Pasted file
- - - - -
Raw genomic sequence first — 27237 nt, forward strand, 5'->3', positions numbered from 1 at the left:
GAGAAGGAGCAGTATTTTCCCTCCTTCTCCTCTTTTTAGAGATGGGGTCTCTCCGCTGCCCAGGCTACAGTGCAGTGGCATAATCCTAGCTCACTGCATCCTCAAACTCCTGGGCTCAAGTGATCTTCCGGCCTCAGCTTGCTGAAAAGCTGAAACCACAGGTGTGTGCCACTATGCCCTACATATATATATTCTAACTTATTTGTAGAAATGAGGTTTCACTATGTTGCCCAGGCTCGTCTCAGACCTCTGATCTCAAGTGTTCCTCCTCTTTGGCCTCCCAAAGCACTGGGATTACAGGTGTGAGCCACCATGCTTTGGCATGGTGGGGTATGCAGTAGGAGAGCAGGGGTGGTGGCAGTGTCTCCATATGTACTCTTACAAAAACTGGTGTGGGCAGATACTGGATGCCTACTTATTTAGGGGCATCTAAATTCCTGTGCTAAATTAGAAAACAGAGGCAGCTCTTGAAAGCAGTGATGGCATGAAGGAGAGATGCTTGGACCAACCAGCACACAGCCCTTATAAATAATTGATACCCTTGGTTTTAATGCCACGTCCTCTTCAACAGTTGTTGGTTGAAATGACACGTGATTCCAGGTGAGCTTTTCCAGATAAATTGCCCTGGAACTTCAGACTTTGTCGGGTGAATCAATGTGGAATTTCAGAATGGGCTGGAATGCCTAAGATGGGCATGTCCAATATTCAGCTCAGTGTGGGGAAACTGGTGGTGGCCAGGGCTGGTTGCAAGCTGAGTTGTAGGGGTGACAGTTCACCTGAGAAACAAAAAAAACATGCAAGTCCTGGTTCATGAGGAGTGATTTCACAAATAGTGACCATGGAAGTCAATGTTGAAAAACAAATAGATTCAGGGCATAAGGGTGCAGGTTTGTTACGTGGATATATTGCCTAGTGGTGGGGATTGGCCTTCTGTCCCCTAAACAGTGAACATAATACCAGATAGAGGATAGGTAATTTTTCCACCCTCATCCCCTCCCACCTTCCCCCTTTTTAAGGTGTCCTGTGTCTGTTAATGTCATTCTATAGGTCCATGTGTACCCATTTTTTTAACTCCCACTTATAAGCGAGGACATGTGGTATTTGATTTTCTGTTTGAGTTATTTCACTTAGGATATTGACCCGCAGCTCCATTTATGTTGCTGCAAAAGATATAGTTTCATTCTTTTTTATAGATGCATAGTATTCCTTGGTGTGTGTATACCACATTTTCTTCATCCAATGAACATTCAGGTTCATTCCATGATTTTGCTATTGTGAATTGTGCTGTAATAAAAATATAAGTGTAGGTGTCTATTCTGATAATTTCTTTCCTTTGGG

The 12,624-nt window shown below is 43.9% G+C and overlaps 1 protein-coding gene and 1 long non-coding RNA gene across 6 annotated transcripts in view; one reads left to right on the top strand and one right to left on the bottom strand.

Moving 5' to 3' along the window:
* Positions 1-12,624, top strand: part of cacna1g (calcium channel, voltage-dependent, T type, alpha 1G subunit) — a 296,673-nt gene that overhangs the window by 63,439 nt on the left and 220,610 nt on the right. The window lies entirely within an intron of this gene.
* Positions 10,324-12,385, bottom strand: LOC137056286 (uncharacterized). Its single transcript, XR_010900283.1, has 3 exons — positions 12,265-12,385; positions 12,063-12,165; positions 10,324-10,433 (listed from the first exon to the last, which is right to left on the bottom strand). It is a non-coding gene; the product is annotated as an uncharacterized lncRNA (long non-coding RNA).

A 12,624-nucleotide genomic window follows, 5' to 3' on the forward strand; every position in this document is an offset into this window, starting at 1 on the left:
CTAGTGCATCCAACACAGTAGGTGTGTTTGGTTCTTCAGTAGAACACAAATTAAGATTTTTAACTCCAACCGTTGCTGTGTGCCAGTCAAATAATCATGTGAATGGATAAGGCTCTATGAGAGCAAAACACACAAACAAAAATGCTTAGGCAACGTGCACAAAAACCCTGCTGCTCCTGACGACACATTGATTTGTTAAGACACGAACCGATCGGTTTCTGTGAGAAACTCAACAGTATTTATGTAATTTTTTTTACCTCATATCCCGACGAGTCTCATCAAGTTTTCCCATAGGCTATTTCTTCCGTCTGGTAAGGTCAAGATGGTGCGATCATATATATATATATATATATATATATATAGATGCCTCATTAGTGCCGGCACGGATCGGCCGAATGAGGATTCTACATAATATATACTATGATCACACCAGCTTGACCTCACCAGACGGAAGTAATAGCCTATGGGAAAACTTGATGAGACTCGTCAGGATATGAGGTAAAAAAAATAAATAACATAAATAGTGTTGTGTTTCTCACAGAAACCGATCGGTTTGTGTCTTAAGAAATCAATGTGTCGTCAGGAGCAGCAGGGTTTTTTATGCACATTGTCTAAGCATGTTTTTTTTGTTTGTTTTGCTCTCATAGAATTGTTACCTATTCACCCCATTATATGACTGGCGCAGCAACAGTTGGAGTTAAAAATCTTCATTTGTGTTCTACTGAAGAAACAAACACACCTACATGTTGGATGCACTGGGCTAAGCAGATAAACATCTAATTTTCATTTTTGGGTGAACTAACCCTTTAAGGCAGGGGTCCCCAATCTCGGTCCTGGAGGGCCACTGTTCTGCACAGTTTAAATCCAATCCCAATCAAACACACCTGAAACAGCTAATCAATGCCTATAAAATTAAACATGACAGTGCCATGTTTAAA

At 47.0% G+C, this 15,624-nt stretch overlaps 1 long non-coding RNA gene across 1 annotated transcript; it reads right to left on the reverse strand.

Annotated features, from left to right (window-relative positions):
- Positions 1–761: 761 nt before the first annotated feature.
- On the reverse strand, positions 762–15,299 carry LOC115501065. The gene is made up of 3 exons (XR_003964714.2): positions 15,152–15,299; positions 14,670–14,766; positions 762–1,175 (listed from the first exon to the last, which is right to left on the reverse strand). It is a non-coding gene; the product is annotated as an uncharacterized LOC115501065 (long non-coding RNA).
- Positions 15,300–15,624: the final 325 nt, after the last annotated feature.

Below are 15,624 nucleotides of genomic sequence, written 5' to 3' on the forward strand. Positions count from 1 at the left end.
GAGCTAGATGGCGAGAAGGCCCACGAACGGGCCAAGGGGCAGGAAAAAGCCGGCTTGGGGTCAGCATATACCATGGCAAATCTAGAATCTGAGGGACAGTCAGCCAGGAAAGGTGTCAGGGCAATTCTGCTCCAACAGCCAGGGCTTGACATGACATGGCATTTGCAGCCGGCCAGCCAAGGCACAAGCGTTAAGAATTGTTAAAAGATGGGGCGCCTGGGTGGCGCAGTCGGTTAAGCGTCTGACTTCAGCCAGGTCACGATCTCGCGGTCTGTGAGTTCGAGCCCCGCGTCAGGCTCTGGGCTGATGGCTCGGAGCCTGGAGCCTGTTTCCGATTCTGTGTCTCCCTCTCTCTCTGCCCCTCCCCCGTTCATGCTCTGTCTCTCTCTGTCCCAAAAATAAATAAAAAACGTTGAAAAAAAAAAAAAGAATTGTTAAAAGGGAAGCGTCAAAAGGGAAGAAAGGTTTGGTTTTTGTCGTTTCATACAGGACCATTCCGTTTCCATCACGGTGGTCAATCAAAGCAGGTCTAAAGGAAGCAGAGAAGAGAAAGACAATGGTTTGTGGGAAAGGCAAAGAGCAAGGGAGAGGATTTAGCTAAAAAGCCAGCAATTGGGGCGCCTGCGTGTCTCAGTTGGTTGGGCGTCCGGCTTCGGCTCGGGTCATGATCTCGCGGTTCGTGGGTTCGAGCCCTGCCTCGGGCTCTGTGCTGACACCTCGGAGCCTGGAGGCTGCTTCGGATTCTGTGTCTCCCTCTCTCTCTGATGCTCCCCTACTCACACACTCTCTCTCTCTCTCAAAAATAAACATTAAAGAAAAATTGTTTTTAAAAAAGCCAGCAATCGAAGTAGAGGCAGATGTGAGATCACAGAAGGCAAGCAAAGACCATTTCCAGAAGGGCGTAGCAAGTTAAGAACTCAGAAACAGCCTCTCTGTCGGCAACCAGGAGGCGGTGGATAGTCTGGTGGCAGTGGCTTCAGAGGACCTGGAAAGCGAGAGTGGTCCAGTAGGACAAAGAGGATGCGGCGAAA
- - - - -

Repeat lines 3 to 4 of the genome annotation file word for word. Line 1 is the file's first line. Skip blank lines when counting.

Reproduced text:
The 12,624-nt window shown below is 43.9% G+C and overlaps 1 protein-coding gene and 1 long non-coding RNA gene across 6 annotated transcripts in view; one reads left to right on the top strand and one right to left on the bottom strand.

Moving 5' to 3' along the window: